Tangling with Terroir: Hyland Estates Winery

hylandLearning about wine . . . one bottle at a time.  So says the tagline at the top of my blog’s home page.  There’s a lot of wine in this world, and sometimes I get ahead of myself in a rush to taste it all.  And I need to step back and remember this is a marathon, not a sprint.  Despite internet panic alarms to the contrary, the world isn’t going to run out of wine.  One bottle at a time is the perfect pace to learn.  It’s also the glacial pace I use to plow through my CSW materials.

Maybe it’s the former teacher in me, but I like to think every bottle of wine presents an opportunity to learn something, and visit somewhere.  It could be my own Virginia backyard, or someplace I’d only ever dream of going. Together with history & people, terroir is tethered to the wine in my glass.  Each bottle is a collateral lesson — in geography & climate and geology.  I like to think of the whole picture as the Terroir Tangle.

Last night, I visited the Willamette Valley of Oregon, courtesy of Hyland Estates Winery, and Protocol Wine Studio’s nifty online educational program, #winechat.  For the uninitiated, #winechat is a live wine tasting and discussion that takes place each Wednesday evening from 9-10pm EST on Twitter.  The topics, wines, and participants change each week.

We tasted a total of four bottles of Hyland Estates wine — 2 whites and 2 reds . . . one bottle at a time!

History & People:  The first vines were planted at Hyland in 1971, making it one of the oldest vineyards in Willamette Valley.  Prior to 1970, the valley was mostly berry fields and fruit trees. Hyland has over 200 acres, 100 of which are under vine.  Hyland’s Gewürztraminer, Riesling and Chardonnay vines were some of the first planted in Oregon.  And some of the biggest names in Oregon wine use Hyland Vineyard to make their own single-vineyard wines:  Penner-Ash, Bergstrom, Beaux Freres, and Antica Terra.  That’s good company, right there.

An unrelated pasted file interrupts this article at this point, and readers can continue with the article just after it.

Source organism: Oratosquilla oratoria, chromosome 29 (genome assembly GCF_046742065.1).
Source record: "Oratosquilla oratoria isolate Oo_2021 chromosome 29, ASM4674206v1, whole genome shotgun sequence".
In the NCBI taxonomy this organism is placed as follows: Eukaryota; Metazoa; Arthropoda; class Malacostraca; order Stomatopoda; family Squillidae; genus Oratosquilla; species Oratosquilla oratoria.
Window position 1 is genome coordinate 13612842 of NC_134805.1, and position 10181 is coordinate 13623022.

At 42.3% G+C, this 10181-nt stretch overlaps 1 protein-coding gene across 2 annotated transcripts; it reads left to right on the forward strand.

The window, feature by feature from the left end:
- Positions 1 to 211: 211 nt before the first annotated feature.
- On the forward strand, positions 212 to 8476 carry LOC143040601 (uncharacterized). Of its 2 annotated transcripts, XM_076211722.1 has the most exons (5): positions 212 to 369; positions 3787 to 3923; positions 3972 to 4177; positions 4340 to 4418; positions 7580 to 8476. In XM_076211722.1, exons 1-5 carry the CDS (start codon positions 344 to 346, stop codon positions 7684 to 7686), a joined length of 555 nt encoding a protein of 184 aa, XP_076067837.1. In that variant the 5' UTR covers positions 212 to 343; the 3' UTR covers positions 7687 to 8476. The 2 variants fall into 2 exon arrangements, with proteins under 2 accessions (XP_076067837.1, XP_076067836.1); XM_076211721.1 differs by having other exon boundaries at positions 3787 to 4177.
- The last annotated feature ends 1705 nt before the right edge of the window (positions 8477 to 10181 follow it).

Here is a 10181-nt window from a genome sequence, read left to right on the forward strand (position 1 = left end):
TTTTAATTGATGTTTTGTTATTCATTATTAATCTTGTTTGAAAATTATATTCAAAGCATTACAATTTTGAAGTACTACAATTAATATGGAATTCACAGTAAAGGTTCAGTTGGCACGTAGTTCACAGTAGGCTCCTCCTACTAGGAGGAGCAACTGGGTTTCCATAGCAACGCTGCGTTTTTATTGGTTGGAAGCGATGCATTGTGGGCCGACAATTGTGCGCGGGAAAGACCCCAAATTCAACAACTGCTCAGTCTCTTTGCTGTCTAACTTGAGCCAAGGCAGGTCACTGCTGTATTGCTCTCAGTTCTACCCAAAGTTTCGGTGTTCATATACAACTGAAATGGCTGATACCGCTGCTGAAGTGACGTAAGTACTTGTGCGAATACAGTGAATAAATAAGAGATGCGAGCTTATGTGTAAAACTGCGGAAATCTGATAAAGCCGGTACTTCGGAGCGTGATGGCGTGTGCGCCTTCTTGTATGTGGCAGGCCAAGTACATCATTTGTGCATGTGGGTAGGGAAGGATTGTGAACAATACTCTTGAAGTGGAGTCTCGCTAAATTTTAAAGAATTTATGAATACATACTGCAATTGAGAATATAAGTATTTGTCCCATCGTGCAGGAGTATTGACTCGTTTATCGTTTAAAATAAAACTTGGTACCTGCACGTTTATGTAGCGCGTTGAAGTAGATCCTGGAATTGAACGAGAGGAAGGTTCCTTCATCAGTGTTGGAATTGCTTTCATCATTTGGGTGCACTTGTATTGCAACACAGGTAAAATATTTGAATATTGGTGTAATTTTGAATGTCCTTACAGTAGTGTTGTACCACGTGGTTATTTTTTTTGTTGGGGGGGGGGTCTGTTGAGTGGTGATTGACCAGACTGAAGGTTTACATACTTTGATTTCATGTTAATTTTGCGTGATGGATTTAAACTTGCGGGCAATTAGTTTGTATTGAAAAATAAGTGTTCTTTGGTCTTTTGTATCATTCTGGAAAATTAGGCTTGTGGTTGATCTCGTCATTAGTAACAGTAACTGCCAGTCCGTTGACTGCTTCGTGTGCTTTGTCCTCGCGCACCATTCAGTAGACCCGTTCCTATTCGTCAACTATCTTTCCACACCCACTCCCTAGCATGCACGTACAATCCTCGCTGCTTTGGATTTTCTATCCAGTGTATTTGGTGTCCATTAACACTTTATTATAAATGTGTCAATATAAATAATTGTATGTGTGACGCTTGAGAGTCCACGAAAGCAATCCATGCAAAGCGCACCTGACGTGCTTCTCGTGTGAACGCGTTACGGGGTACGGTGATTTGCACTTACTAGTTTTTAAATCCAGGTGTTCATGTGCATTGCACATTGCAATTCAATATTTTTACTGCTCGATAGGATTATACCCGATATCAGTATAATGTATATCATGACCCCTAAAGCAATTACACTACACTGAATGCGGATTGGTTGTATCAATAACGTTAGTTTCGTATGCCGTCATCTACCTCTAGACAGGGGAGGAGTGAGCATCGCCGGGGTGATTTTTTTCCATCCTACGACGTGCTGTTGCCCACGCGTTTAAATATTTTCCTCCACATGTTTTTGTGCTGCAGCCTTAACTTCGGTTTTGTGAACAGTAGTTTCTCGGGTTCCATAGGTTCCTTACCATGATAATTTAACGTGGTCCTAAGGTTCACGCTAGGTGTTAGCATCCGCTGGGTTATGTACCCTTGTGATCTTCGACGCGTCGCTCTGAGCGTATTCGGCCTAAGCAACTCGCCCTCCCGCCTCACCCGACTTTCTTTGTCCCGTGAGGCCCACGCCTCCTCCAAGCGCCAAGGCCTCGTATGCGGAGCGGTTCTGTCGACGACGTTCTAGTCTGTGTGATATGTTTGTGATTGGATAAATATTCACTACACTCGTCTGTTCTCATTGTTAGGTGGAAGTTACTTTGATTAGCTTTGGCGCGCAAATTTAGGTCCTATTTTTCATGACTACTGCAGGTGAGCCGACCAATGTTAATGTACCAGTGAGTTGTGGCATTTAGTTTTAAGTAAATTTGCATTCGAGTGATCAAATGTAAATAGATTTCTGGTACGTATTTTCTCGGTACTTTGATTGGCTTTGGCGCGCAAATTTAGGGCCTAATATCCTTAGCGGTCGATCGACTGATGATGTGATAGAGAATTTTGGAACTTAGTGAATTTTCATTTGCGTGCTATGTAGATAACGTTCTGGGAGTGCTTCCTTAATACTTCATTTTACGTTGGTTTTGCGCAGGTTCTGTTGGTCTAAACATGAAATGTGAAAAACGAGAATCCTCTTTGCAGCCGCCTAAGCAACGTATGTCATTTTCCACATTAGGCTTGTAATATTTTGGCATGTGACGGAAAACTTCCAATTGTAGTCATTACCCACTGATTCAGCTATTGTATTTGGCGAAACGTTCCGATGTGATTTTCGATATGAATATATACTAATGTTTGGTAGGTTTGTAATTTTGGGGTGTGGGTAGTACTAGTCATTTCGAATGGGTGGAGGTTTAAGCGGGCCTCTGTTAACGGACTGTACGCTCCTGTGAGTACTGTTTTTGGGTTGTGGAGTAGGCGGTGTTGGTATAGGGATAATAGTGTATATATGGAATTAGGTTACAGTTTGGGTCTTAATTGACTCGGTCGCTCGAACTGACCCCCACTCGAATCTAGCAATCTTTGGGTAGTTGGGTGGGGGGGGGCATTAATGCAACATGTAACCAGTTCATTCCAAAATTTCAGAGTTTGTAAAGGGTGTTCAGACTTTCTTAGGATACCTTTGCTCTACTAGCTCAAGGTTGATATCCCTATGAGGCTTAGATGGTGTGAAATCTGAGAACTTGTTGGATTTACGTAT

willamette valley
The Willamette Valley: You cannot learn about wine without a map!

Winemaker:  Laurent Montalieu (main winemaker) & Anne Sery (day-to-day winemaker)

Owners:  Laurent Montalieu, Danielle Andrus Montalieu, and John Niemeyer  (purchased in 2007)

Hyland Estate is biodynamically farmed.  We didn’t chat a lot about that particular angle last night (I can’t believe no one mentioned cow horns stuffed with manure), but it’s obvious the owners are committed to doing their part to tend to the terroir of tomorrow.  Applause, applause.

Geography & Climate:  The Willamette Valley is located in western Oregon.  It’s bound on the west by the Oregon Coast Range and bound on the east by the Cascade Range.  The WV has a mild climate with cool, wet winters and warm, dry summers. Hyland Estates is located within the McMinnville AVA, a sub-region of the Willamette Valley, and the western-most AVA in Oregon.  It’s also the smallest (it’s only about 20 miles), with only 10 wineries!  Located in the foothills of the Cascade Coast Range, the McMinnville vineyards are protected from potential weather extremes. Hyland Vineyard is planted at 600-800 feet, where temperatures are cooler in the summer and warmer in the winter, allowing for a longer growing season (when the grapes are happy, the winemakers are happy).

Geology:  The Willamette Valley was repeatedly flooded at the end of the last Ice Age.  The floods brought with and deposited tons of volcanic and glacial soil from Washington.  The Willamette Valley’s signature soil is Jory, a volcanic soil composted mostly of basalt.  The soils in the McMinnville AVA are mostly marine sedimentary soils on top of basalt.  The McMinnville AVA sits on top of a large rock called the Nestucca Formation, a 2,000-foot-thick bedrock slab with a bunch of basalt intrusions.  This affects the composition of the ground water, which in turn affects the characteristics of the grapes.  This is a gift-wrapped opportunity to say something geeky at a wine tasting like, “Is it me, or do I detect a hint of basalt?”